This Holiday Season, Ask Yourself – Am I Raising a Spoiled Child?

“Spoiled! Not my kid!” Right??? Or would you admit that your child is just a tad bit spoiled?

All the polls say that most Americans feel kids today are more spoiled than ever. A TIME/CNN poll found that two out of three parents feel their kids are spoiled. A poll by the New American Dream showed 70 percent of parents believe kids are too focused on buying things. I have to say I agree with the polls. The truth is there is no gene for spoiled. We have ourselves to blame for this one. Spoiled is clearly a learned behavior and one that is none too pleasant. But the good news is that this trait can be turned around. The first step to a makeover is realizing why spoiling our kids doesn’t do them any favors. The second step is taking an honest reflection to see if your child is moving into the “spoiled category.” Here is how to get started:

The Dangers of Raising Spoiled Kids

Of course we love our kids and want the best for them. We don’t want to see them unhappy for a single second. But indulging our kids’ every little whim doesn’t do our kids any favors. In fact, there are a few dangers to overindulging kids. Here are my top four concerns:

  • Don’t win popularity contests. Forget the birthday party invitations. Spoiled kids are not pleasant to be around. Other children do not like them because spoiled kids are often bossy and selfish. Who wants to be around a kid who always wants thing to go his way, who rarely shares, and who considers his own needs first? Adults (especially teachers) are turned off to spoiled kids because they are often rude and make excessive demands.
  • Reduces perseverance. Because everything comes a bit easier, a spoiled child has a tougher time handling the downsides of life. Spoiled kids are used to getting their way ASAP so they not only may have reduced perseverance when it comes to schoolwork but also a tougher time handling advertisy and the harder parts of life.
  • Lowers self-esteem. New research shows that always getting what you want leads to depression, anxiety, low self-esteem, more psychosomatic complaints, and worse relationships with parents.You’re also in danger of the raising an “always unsatisfied” kid who always wants more and is never appreciative.
  • Robs character. Watch out! Spoiled kids often measure their worth based on what they have instead of who they are. They have a tougher time in the “empathy” department of feeling for others (a benchmark of ethical behavior) because they are more concerned about themselves.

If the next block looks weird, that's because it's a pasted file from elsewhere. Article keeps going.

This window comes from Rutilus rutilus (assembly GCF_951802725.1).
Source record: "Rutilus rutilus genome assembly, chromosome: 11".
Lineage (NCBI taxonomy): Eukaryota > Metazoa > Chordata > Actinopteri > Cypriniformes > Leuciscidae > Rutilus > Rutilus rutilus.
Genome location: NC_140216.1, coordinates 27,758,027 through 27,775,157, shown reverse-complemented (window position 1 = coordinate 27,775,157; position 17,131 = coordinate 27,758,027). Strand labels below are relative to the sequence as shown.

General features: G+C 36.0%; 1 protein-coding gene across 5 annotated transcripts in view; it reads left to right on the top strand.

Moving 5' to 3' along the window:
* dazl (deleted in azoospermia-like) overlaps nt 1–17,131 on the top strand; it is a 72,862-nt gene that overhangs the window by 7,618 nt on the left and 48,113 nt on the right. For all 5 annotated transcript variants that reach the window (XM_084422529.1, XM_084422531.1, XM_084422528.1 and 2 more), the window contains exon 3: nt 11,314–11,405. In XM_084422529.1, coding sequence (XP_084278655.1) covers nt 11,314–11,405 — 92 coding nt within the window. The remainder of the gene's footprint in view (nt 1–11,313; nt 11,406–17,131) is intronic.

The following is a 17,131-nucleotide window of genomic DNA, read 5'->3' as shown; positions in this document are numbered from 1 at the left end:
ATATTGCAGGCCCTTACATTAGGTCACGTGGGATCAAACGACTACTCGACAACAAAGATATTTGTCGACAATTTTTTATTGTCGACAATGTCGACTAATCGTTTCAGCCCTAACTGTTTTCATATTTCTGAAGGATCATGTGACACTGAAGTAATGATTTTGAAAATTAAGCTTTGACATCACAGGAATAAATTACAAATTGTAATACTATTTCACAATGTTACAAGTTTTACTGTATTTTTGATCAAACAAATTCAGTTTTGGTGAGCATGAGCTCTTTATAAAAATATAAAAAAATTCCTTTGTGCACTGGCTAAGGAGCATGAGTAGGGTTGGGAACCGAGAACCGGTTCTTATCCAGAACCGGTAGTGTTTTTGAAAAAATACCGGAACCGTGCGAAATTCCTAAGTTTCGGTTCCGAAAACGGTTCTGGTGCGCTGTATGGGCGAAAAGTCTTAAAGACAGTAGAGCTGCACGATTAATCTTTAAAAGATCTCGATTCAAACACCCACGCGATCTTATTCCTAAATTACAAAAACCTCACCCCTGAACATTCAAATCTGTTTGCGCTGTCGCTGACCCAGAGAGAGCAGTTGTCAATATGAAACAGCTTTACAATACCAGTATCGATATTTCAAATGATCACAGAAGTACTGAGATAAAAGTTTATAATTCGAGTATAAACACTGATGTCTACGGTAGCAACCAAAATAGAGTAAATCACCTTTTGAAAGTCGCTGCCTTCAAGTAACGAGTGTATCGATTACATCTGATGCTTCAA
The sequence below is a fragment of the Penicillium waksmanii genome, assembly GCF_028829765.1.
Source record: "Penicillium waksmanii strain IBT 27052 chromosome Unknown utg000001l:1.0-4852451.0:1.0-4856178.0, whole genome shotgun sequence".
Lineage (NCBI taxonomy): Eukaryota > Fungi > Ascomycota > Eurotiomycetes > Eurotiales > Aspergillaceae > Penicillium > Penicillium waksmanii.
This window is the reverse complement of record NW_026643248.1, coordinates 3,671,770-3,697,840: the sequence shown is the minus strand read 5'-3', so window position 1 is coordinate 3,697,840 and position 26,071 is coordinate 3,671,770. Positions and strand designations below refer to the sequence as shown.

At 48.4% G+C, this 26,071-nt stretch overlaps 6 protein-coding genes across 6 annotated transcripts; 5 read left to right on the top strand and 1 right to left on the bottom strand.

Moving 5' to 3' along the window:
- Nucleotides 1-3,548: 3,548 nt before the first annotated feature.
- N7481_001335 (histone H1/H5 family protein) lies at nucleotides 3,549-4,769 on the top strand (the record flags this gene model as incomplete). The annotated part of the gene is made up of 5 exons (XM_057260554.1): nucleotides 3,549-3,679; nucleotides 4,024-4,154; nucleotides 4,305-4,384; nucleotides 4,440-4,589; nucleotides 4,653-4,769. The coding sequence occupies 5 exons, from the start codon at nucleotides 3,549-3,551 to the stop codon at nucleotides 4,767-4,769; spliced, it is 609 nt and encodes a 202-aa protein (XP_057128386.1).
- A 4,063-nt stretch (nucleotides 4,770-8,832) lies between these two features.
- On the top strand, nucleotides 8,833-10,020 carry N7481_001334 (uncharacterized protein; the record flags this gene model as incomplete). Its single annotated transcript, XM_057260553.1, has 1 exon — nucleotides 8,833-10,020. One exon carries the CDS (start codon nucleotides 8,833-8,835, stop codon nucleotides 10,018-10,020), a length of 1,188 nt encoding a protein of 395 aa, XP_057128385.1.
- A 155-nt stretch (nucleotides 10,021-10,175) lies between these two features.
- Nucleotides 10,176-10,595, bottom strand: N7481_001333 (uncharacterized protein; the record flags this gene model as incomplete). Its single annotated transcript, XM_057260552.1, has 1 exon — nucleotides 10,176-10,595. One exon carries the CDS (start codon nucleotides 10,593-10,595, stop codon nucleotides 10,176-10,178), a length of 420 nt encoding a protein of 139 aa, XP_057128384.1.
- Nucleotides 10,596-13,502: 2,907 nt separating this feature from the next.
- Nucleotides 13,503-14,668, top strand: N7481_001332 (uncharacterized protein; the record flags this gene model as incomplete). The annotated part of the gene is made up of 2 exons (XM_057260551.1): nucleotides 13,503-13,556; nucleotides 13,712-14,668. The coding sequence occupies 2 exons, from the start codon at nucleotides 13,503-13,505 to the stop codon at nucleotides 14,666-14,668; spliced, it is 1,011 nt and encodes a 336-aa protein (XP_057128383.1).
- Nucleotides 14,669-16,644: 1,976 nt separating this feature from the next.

But how do you know if your kid is spoiled? Here is my four word review for spoiled.

A Four-Word Test For a Spoiled Kid

There are four words that typically describe spoiled children. How is your child doing? Here is my four-word test for a spoiled kid that I shared on the TODAY show:

  • “NO!” She can’t handle the word. He expects to get what she wants and usually does. Take my Toy store test. Your child is in walking down the toy aisle and wants a toy he doesn’t need. You say no. Can you kid handle no (or does he beg, nag or have a tantrum to get his way).
  • “ME!” She is self-centered and thinks the world revolves around her. She thinks more of herself than about others. She feels “entitled” and expects special favors and generally succeeds in getting them. He watches TV. You do the housework. She doesn’t like the dinner. You cook another meal just for her. He wants an extension on his homework assignment that he never got around to doing and expects the teacher to give it to him.
  • “GIMME!” A spoiled kid is more into getting than receiving, because she has so much and she just wants more. She’s generally unappreciative and a bit greedy. You can’t think of what to give her for the holidays because she already has everything. He requests things only by brand name. She bases her character on what she owns and wears instead of who she is. Do you feel more like an ATM machine than a parent?
  • “NOW!” A spoiled kid just can’t wait and wants things A.S.A.P. It’s just plain easier to give in to this child than to postpone her request. She interrupts when you’re on the phone and expects you to stop. And you do. She whines to get the cookie-n.o.w.-and can’t wait for after dinner.

Be honest…Do any of those words fit your child’s typical behavior? Any one words could indicate that your child is moving into the “spoiled” category. Here is another quick test: Do you think an outsider would consider your child spoiled? If so, it’s time for a serious makeover.

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Teens today are 40 percent less empathetic than they were thirty years ago. Why is a lack of empathy—along with the self-absorption epidemic Dr. Michele Borba calls the Selfie Syndrome—so dangerous? First, it hurts kids’ academic performance and leads to bullying behaviors. Also, it correlates with more cheating and less resilience. And once children grow up, it hampers their ability to collaborate, innovate and problem-solve—all must-have skills for the global economy. The good news? Empathy is a trait that can be taught and nurtured.  UnSelfie is a blueprint for parents and educators who want activate our children’s hearts and shift their focus from I, me, and mine… to we, us, and ours.  It’s time to include “empathy” in our parenting and teaching!  UnSelfie is AVAILABLE NOW at amazon.com.